Pill Polemics: Carl Djerassi, Barbara Seaman, and (Mis)Information about the Side Effects of Oral Contraceptives

Thursday, January 3, 2019: 4:10 PM
Water Tower Parlor (Palmer House Hilton)
Kate Grauvogel, Indiana University and Science History Institute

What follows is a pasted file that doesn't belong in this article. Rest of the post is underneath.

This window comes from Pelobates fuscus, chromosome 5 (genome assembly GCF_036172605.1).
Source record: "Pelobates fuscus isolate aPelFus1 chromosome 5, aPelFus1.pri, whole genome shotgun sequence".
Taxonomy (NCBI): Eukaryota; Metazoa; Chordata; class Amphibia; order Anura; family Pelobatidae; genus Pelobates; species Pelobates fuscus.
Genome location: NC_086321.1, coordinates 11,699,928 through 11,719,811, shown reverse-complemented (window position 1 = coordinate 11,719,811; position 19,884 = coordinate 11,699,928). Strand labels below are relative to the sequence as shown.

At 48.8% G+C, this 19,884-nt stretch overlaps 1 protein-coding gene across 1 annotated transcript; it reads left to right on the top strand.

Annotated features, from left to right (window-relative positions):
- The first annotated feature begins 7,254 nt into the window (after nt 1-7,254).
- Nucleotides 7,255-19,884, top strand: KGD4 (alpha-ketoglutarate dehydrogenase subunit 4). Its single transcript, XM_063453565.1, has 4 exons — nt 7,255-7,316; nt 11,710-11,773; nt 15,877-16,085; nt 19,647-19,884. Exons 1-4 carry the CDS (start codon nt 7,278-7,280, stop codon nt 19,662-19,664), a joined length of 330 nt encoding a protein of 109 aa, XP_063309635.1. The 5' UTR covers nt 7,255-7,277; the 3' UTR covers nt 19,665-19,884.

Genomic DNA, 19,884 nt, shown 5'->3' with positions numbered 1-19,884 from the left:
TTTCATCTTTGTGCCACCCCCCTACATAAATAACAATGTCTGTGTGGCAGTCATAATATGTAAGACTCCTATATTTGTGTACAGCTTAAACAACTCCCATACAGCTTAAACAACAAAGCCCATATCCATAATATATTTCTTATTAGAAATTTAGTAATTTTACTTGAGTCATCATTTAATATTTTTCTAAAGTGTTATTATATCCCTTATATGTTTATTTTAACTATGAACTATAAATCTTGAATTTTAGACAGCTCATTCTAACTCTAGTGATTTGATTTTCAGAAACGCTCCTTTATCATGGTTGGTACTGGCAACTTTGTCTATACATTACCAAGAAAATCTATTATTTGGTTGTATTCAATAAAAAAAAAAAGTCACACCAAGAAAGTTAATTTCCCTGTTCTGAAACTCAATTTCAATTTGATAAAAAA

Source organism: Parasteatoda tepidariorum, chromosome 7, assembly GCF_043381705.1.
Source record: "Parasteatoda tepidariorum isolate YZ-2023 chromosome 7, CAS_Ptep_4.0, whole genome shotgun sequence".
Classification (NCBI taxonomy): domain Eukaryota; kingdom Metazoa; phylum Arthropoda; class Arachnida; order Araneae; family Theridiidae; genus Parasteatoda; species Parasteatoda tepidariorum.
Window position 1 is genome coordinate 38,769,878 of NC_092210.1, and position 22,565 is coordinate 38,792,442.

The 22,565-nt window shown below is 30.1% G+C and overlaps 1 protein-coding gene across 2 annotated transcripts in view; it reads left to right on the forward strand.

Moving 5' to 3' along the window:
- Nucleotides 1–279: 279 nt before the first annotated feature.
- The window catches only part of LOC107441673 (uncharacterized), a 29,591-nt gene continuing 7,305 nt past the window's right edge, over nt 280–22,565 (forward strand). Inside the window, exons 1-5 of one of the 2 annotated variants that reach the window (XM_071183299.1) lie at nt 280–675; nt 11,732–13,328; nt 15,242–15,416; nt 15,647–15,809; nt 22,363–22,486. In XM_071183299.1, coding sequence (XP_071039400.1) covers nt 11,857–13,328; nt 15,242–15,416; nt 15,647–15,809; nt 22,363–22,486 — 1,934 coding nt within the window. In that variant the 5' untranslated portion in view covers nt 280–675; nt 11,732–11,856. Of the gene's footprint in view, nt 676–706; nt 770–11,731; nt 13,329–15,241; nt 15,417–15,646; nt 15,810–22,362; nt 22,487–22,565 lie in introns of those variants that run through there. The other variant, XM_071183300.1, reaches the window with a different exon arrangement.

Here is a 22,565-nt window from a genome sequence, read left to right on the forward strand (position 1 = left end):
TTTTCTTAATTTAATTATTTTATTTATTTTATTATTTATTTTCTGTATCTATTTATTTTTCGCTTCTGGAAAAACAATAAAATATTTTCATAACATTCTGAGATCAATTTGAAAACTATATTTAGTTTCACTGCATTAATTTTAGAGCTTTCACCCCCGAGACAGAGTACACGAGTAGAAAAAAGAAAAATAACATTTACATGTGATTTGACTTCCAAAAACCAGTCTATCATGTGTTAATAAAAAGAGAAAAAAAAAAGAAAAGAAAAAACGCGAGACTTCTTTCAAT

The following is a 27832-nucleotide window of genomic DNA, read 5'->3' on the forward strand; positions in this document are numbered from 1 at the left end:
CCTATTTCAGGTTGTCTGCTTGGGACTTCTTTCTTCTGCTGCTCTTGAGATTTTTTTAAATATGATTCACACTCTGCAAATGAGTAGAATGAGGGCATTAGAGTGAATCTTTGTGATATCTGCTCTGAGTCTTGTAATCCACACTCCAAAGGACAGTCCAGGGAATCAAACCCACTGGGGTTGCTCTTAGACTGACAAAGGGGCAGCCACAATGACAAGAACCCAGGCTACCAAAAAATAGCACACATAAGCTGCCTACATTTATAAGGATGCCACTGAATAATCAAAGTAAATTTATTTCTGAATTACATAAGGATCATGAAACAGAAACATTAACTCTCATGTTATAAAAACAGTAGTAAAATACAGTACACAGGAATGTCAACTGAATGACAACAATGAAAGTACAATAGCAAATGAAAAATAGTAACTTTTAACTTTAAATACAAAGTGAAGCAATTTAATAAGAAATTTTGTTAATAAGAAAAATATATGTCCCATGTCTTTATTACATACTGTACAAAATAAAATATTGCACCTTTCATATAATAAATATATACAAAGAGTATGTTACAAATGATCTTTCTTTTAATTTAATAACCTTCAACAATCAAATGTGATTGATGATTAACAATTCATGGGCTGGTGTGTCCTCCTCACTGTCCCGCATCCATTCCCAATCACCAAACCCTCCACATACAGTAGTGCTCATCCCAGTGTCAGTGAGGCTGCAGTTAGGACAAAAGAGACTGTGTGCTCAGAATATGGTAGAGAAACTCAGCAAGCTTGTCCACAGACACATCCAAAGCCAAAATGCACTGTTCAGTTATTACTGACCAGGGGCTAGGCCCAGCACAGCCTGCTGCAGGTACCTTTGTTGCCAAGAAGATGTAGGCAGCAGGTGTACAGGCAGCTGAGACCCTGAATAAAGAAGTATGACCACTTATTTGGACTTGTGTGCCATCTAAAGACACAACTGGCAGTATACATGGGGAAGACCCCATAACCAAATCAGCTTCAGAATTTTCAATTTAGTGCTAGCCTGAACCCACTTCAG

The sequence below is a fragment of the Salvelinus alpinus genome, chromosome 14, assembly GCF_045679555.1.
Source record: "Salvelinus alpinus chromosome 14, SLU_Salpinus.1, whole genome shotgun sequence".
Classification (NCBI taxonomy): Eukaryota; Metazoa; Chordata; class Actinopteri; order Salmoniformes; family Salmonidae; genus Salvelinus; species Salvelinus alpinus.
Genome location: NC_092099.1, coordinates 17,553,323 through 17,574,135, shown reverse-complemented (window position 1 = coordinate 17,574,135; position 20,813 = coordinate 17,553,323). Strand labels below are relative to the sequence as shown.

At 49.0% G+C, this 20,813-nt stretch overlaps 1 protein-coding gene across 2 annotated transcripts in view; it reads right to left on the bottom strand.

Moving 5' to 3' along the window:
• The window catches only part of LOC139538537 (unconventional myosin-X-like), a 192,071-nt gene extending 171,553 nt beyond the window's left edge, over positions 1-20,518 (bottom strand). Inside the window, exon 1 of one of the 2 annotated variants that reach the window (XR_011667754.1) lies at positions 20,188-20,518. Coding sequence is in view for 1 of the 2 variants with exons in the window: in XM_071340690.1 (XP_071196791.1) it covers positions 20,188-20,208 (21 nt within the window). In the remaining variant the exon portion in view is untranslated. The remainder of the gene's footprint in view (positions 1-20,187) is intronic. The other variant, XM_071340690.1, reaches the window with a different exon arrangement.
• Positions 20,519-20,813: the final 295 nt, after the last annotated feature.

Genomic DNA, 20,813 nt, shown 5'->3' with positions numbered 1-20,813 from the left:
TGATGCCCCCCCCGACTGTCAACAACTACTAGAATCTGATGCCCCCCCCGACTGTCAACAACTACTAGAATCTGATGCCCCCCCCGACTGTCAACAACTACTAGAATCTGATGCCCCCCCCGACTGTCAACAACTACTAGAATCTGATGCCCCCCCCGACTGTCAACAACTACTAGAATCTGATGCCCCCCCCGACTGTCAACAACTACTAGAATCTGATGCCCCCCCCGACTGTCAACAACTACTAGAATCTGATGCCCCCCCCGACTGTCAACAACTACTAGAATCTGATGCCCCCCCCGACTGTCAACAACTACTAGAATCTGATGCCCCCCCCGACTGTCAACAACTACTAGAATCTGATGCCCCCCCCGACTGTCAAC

The Food and Drug Administration (FDA) approved oral contraceptives in 1960. In 1961 The New York Times reported cases of pill users developing fatal blood clots. Feminist health activist and journalist Barbara Seaman (1935-2008) presented the dangers of oral contraceptives in her 1969 book, The Doctor’s Case Against the Pill. Seaman alleged that pill developers knew that synthetic hormones used in hormone replacement therapy and oral contraceptives could cause cancer, stroke, and blood clots in women. According to Seaman the developers of the pill and the pharmaceutical companies hid their knowledge of these possible side-effects and used women as guinea pigs. Her account fails to distinguish between what side effects were known or suspected during the developmental phase of the pill in the 1950s and what became known or suspected after it was approved by the FDA. Carl Djerassi (1923-2015) was a chemist who vehemently defended the pill’s safety. While employed at Syntex Djerassi extracted a steroid (diosgenin) from wild yams that was later used in the process of making oral contraceptives. Djerassi then proclaimed himself: “father” of the birth control pill, a staunch supporter of oral contraceptives for women, and a supporter of women’s rights. However, Djerassi’s dogged defense of the pill despite the mounting evidence of its serious side effects is at odds with his purported espousal of women’s rights. These inconsistencies are revealed through his dismissal of the contributions of the women scientists and activists behind the pill as well as his disregard for the safety of women taking it. I revise the Djerassi and Seaman accounts of the pill story, arguing that Djerassi overstated his contribution and minimized the contributions of women while Seaman placed undue blame on the developers of the pill.